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The Cobra King of Kathmandu: Children of the Lamp, Book 3

Review

The Cobra King of Kathmandu: Children of the Lamp, Book 3

In the third volume of the Children of the Lamp series, we briefly time-travel back to the birth of djinn (genie) twins John and Philippa Gaunt when their djinn uncle Nimrod is called upon to help the British Prime Minister, who is possessed by a djinn. As Nimrod exorcises the djinn, the Prime Minister's doctor becomes a little too fascinated by Nimrod.

The story then returns to the present. Twelve-year-old djinn Dybbuk uses his powers to steal a test from a teacher for himself and a friend. When the friend's father is told that Dybbuk (or "Buck") took the test using his powers as a thief (instead of saying he used his djinn powers), the father asks him to steal a baton once owned by Goering, Hitler's deputy. The baton supposedly holds a treasure. Buck's friend's father asks him to swap a fake baton for the one in the military museum. Buck, reasoning that he will return the real baton after finding the treasure, agrees. But will he be able to keep the secret of being a djinn from his friends? When the mission is accomplished, the treasure proves to be priceless drawings from artists such as Michelangelo --- drawings people would "kill to get."

Meanwhile, Philippa and John are preparing to throw their first djinn birthday party. While they argue with their mother, they are unaware that she will soon leave to become the Blue Djinn of Babylon.

After their party, two strange robbers break into the twins' apartment. They appear to be after the box holding the twins' wisdom teeth. Mrs. Gaunt changes the robbers into bottles of wine. Philippa finds a clue in the carpet --- a flat stone with an orange snake engraved on it. The twins' mother isn't sure what the medallion is, so she sends it to Nimrod "by djinnternal mail" (she swallows it; Nimrod coughs it up). But she also mentions something ominous: Dybbuk is missing, and his friend and the friend's father are dead.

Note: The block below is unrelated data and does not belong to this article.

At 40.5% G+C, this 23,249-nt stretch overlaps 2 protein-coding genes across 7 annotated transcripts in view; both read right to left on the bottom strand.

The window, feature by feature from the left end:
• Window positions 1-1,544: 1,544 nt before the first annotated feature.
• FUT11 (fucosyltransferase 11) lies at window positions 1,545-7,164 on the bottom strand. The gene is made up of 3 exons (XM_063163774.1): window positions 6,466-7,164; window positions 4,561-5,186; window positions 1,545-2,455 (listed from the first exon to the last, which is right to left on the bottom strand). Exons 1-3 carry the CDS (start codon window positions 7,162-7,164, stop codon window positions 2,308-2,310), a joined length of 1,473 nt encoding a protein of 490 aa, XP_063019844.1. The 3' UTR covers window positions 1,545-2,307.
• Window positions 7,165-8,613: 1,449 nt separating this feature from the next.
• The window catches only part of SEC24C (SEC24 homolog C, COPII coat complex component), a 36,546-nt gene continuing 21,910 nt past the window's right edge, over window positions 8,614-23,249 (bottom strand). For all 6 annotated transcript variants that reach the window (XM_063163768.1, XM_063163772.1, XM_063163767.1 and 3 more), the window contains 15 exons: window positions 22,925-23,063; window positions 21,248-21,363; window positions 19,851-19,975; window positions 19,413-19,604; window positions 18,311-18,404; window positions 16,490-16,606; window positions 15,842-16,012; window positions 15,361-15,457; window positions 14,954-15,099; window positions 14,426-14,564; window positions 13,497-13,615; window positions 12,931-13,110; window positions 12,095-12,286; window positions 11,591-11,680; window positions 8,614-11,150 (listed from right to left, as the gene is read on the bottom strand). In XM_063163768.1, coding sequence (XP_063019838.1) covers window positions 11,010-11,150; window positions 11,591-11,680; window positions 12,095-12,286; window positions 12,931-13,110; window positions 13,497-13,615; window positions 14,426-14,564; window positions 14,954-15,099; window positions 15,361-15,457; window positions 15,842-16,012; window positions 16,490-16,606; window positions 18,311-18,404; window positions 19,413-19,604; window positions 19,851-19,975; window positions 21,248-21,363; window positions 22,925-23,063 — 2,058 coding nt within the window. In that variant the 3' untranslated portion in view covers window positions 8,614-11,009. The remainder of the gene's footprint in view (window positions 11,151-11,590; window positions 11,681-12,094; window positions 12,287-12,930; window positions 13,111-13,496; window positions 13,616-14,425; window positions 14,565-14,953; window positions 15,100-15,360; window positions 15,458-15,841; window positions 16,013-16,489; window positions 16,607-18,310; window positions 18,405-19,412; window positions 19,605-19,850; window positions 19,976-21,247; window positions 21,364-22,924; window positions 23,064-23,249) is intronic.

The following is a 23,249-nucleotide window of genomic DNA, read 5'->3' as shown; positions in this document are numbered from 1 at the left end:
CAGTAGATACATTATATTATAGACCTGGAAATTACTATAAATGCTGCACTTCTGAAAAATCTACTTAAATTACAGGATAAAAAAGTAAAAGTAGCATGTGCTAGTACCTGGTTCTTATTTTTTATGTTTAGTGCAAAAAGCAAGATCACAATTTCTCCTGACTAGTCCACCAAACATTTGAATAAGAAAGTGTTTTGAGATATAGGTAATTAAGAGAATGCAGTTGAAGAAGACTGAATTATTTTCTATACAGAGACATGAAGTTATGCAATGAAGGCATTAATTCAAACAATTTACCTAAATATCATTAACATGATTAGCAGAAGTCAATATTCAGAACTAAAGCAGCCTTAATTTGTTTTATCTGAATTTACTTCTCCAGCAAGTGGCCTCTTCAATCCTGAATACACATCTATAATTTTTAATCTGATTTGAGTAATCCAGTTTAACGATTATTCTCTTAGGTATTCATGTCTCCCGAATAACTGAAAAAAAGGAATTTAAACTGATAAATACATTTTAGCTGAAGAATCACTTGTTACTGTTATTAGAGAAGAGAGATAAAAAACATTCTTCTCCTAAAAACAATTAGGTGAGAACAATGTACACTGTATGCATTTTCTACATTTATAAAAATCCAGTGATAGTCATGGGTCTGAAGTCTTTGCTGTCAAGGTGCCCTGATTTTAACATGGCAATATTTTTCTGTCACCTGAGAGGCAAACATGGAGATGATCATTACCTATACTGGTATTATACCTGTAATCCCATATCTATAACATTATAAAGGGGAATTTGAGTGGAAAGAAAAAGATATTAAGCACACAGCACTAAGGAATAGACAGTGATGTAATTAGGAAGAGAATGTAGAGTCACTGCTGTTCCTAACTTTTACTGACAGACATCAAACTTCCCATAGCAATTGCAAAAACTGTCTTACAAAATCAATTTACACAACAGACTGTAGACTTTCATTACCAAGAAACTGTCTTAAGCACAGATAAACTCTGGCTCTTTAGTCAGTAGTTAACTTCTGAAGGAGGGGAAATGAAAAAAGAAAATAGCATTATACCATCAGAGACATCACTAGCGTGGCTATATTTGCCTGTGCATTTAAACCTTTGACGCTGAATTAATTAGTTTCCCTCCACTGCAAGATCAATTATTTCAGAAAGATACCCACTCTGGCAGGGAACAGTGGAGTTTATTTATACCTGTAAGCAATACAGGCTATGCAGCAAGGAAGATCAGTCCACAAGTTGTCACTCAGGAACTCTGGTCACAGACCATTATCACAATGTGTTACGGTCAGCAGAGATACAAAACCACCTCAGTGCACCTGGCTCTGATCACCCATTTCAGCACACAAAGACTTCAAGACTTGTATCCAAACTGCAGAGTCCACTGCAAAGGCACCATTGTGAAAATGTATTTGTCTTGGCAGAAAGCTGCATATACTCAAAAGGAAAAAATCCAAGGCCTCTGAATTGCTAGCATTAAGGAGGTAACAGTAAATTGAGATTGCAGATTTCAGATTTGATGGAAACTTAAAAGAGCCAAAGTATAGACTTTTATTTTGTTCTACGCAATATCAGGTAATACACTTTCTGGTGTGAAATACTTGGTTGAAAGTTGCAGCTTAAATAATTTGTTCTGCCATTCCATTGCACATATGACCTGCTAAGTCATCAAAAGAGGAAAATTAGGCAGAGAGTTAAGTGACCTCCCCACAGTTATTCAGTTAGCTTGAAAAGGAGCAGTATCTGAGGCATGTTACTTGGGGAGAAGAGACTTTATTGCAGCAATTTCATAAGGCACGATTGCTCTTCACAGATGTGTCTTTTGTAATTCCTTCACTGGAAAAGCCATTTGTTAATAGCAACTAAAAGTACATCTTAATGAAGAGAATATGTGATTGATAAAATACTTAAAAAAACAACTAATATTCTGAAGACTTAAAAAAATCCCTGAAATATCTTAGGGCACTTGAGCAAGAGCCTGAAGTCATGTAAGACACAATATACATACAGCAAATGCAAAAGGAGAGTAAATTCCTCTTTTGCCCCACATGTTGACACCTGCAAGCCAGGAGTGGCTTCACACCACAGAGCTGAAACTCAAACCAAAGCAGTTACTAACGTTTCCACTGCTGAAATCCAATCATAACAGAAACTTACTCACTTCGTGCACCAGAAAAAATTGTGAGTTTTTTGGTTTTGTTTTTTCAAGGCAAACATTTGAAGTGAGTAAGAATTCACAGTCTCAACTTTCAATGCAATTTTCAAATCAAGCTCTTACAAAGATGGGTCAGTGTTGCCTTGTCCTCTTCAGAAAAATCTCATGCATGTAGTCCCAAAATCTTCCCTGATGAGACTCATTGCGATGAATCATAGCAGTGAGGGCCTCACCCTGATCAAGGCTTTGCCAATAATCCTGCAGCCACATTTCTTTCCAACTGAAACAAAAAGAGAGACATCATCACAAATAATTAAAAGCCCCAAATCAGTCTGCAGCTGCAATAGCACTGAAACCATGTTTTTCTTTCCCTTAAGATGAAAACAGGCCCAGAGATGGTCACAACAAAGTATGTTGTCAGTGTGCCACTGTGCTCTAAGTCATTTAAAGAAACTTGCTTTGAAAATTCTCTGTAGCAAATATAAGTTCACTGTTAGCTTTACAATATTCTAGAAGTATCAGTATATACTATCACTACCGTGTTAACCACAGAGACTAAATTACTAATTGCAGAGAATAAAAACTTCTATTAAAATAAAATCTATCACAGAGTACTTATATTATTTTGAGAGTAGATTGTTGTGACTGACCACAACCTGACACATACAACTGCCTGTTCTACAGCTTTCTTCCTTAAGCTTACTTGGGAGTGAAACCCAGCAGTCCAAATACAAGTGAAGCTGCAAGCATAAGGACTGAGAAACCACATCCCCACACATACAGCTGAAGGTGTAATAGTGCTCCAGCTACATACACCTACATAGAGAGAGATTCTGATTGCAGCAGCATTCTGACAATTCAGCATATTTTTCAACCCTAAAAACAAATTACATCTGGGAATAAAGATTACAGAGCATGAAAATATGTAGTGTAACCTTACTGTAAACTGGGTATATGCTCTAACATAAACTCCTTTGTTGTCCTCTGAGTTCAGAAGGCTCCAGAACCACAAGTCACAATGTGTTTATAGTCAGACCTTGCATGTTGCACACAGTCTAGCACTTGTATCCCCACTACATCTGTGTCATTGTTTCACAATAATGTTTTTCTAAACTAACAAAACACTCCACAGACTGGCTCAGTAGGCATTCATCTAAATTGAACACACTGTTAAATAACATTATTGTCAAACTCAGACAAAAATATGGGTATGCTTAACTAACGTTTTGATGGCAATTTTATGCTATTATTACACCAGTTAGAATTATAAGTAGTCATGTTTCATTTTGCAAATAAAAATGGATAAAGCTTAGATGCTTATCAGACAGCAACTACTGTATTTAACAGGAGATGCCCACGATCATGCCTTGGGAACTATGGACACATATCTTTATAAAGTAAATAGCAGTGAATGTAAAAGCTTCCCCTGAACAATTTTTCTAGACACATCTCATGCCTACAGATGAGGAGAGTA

When Nimrod retrieves his mail, he calls upon Rakshasas, his ancient djinn friend, who shudders upon seeing the stone. Rakshasas believes it signifies that a new cult is on the loose, a Cobra cult so evil and dangerous that Rakshasas instantly fears for the twins. Of course, John and Philippa are also wanted by Iblis, the incredibly wicked djinn, who wants them "bottled and caught."

This book continues the Children of the Lamp tradition of being intriguing and full of hilarious bits (the Prime Minister sleeps with a teddy bear; a computer support team has a dastardly motivation). As much as I enjoyed the book, though, I had a few minor quibbles. A meeting with one of the computer support people seems a bit too coincidental and a rescue from a mountainous ice field just a hair too convenient. Gross-out references to snot, earwax and toe jam seem out of place in this adventure book (with P. B. Kerr's considerable talents, I believe he could indicate more subtly that someone is despicable).

However, all in all THE COBRA KING OF KATHMANDU is another fine romp, leaving some questions lingering regarding Dybbuk and the twins' mother, which beckon the reader on to the next book in the series.

Reviewed by Terry Miller Shannon on January 1, 2007

The Cobra King of Kathmandu: Children of the Lamp, Book 3
by P. B. Kerr

  • Publication Date: January 1, 2007
  • Hardcover: 384 pages
  • Publisher: Orchard Books
  • ISBN-10: 0439670233
  • ISBN-13: 9780439670234